Wally Siewert | St. Louis Public Radio

Wally Siewert

From left, Wesley Bell, Cristina Garmendia and Wally Siewert joined Wednesday's talk show.
Evie Hemphill | St. Louis Public Radio

With the Better Together proposal that had sought to consolidate much of St. Louis City and County government now no longer up for consideration, what’s next for the region, especially when it comes to addressing racial equity issues?

FOCUS St. Louis is asking this question and more at a free event sponsored by the organization this Thursday evening at the Missouri History Museum. Titled Equity in City/County Reform: Political Representation and Criminal Justice, the gathering will bring together a variety of speakers from both city and county.

Protesters are greeted by lines of state and county police during a demonstration march on the Ferguson police station on August 11, 2014.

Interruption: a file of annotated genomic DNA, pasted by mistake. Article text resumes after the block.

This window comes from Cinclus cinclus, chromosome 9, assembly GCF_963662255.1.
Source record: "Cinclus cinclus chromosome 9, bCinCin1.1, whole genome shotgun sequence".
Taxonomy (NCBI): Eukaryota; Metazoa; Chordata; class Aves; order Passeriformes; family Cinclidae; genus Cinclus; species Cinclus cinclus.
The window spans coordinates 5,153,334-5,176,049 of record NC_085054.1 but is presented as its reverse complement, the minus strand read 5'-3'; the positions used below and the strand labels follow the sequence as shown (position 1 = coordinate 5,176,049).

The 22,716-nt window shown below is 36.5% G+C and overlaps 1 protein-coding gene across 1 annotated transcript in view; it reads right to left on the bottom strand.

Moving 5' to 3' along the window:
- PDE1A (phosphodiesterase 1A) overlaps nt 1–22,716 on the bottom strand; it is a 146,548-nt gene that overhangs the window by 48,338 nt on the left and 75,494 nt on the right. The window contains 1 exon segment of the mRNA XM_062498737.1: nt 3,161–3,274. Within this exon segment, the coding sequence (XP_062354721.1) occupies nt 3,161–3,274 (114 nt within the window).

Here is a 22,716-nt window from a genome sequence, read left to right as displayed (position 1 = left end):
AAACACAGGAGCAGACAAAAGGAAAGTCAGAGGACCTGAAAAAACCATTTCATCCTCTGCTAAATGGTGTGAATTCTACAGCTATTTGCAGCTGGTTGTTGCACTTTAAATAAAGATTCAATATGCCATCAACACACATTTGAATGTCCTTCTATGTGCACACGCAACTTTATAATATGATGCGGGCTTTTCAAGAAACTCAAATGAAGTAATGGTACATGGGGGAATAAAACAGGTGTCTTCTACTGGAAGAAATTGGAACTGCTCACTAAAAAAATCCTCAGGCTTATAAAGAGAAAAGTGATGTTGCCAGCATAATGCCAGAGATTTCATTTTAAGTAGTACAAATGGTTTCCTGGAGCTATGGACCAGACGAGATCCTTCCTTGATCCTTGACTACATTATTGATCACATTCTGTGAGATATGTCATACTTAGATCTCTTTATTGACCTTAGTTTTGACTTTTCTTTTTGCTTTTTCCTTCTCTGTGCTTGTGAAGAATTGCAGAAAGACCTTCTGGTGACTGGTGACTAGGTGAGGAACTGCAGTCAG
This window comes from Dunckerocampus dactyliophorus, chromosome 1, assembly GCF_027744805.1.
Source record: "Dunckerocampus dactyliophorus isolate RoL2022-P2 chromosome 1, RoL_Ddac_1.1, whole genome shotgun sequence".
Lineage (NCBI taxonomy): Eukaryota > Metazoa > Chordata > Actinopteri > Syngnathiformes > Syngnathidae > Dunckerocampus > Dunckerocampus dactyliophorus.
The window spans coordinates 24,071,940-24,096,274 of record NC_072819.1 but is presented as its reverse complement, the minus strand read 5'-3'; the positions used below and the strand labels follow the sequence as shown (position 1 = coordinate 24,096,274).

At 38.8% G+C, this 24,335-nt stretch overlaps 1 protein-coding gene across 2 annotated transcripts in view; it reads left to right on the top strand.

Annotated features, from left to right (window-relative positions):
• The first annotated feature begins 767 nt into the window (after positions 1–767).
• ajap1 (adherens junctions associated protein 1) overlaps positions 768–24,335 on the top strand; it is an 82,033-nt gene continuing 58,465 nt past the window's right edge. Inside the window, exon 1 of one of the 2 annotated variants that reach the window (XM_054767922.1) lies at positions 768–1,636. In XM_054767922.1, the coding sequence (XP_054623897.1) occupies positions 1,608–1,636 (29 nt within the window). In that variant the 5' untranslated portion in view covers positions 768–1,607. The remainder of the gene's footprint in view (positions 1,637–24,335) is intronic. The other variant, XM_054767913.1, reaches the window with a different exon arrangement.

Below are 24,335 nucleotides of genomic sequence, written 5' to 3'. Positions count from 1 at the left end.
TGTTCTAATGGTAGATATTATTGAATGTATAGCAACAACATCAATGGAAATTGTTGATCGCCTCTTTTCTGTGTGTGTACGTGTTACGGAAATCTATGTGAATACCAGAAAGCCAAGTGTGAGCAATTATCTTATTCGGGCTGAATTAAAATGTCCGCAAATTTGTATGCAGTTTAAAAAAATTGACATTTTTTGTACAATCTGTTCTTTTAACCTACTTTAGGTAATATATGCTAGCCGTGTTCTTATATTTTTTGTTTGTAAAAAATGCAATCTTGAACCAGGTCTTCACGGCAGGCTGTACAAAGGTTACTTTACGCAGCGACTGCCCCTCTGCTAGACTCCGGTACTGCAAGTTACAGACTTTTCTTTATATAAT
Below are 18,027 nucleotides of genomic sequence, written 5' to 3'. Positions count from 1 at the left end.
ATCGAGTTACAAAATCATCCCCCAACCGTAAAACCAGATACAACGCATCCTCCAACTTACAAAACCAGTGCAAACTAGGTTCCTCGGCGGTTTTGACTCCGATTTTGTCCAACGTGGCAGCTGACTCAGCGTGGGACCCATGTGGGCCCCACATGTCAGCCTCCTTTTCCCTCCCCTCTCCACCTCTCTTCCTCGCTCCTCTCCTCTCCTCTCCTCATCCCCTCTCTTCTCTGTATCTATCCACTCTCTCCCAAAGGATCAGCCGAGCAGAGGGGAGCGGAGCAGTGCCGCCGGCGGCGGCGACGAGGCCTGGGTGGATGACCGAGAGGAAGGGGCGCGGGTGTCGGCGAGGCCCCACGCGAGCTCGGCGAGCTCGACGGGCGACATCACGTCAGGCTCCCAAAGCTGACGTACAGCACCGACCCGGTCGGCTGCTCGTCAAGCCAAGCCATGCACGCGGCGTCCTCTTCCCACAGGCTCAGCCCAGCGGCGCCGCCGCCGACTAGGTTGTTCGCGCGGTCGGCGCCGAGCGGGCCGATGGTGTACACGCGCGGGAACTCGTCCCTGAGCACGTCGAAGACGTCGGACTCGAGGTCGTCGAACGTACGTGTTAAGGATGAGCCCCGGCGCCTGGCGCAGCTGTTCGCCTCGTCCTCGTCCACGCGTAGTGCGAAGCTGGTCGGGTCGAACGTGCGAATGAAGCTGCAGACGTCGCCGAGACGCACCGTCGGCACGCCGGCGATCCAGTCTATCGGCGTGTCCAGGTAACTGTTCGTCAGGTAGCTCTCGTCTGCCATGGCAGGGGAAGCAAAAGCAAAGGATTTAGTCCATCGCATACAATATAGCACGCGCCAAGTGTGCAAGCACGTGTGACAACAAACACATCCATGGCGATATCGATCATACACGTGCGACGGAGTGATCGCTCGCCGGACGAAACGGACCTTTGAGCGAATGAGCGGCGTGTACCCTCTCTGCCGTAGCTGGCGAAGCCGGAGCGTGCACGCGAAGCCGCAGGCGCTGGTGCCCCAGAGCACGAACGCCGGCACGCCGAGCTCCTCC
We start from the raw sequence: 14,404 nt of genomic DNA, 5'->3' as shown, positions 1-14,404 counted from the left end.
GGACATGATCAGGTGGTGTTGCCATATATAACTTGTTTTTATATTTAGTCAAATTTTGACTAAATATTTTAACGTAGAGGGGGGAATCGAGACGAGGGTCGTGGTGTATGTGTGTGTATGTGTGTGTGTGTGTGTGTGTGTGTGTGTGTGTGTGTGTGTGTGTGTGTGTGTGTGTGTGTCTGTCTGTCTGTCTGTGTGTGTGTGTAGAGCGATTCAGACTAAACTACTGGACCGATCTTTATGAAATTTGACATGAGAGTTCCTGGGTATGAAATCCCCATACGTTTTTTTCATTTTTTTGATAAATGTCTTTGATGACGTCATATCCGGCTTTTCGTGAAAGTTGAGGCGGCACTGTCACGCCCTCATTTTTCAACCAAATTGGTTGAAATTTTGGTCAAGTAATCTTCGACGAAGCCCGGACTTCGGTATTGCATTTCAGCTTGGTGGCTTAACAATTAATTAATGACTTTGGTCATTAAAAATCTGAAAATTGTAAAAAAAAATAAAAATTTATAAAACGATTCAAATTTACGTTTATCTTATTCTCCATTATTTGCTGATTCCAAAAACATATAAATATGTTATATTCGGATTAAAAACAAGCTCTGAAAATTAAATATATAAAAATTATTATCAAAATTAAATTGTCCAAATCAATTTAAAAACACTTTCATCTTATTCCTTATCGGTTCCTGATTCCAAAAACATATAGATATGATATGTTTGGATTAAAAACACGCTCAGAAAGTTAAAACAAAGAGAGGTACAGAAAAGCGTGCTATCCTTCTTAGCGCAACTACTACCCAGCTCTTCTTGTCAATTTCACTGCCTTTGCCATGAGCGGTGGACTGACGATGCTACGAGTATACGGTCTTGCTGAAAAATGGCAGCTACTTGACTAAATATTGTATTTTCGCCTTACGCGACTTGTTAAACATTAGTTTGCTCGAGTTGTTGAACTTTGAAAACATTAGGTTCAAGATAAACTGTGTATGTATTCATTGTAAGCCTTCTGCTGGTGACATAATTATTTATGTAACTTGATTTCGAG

Bill Greenblatt | UPI

An upcoming conference on Ferguson has promised “not to re-litigate the past,” but organizers instead hope to draw lessons for the future on both the rights of protesters and the difficult job that police officers face when they put on their uniforms each day. “The Ethics of Ferguson – Policing, Prosecuting, and Protesting” is the name of the conference, which will take place at Harris-Stowe State University on Friday, Nov. 20.

Wikipedia

Political dysfunction has been bandied about for several years, but its meaning remains unclear. That’s the first order of business Friday at the Political Ethics Conference at the University of Missouri–St. Louis.

“One of the reasons that we decided to do the conference was precisely because everyone complains about political dysfunction, but you ask five different people what it is and you’ll get five different answers,” Wally Siewert, director of UMSL’s Center for Ethics in Public Life, told “St. Louis on the Air” host Don Marsh on Thursday.

Commentary: Is political ethics an oxymoron?

May 20, 2013

This article first appeared in the St. Louis Beacon: UMSL’s Center for Ethics in Public Life opened its doors 18 months ago, and as I was introducing myself as its new director, I began to notice a trend. In every new meeting the idea of "ethics for politicians" provoked a knowing smile and a sad shake of the head and a comment like: “Is that an oxymoron?” Or “Well you’ve certainly got your work cut out for you.”